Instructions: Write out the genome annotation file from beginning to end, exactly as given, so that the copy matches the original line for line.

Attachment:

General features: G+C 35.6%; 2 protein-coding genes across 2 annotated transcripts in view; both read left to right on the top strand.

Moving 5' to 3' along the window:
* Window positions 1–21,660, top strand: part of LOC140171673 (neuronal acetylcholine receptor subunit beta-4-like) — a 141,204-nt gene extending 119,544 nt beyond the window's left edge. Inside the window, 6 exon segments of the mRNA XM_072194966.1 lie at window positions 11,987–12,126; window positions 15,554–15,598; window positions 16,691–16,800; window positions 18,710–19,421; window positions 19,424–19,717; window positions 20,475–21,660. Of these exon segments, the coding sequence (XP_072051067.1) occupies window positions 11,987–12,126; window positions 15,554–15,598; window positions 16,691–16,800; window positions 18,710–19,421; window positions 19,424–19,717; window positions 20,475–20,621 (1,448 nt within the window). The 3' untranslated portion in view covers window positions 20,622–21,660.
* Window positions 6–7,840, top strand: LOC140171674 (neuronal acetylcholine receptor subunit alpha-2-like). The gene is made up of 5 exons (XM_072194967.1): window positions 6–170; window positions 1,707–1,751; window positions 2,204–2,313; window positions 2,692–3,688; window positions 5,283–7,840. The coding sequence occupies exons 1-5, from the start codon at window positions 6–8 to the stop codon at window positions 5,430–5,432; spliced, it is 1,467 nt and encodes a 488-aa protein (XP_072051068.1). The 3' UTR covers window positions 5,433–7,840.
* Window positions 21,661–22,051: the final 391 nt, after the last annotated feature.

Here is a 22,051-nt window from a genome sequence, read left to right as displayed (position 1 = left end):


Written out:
General features: G+C 35.6%; 2 protein-coding genes across 2 annotated transcripts in view; both read left to right on the top strand.

Moving 5' to 3' along the window:
* Window positions 1–21,660, top strand: part of LOC140171673 (neuronal acetylcholine receptor subunit beta-4-like) — a 141,204-nt gene extending 119,544 nt beyond the window's left edge. Inside the window, 6 exon segments of the mRNA XM_072194966.1 lie at window positions 11,987–12,126; window positions 15,554–15,598; window positions 16,691–16,800; window positions 18,710–19,421; window positions 19,424–19,717; window positions 20,475–21,660. Of these exon segments, the coding sequence (XP_072051067.1) occupies window positions 11,987–12,126; window positions 15,554–15,598; window positions 16,691–16,800; window positions 18,710–19,421; window positions 19,424–19,717; window positions 20,475–20,621 (1,448 nt within the window). The 3' untranslated portion in view covers window positions 20,622–21,660.
* Window positions 6–7,840, top strand: LOC140171674 (neuronal acetylcholine receptor subunit alpha-2-like). The gene is made up of 5 exons (XM_072194967.1): window positions 6–170; window positions 1,707–1,751; window positions 2,204–2,313; window positions 2,692–3,688; window positions 5,283–7,840. The coding sequence occupies exons 1-5, from the start codon at window positions 6–8 to the stop codon at window positions 5,430–5,432; spliced, it is 1,467 nt and encodes a 488-aa protein (XP_072051068.1). The 3' UTR covers window positions 5,433–7,840.
* Window positions 21,661–22,051: the final 391 nt, after the last annotated feature.

Here is a 22,051-nt window from a genome sequence, read left to right as displayed (position 1 = left end):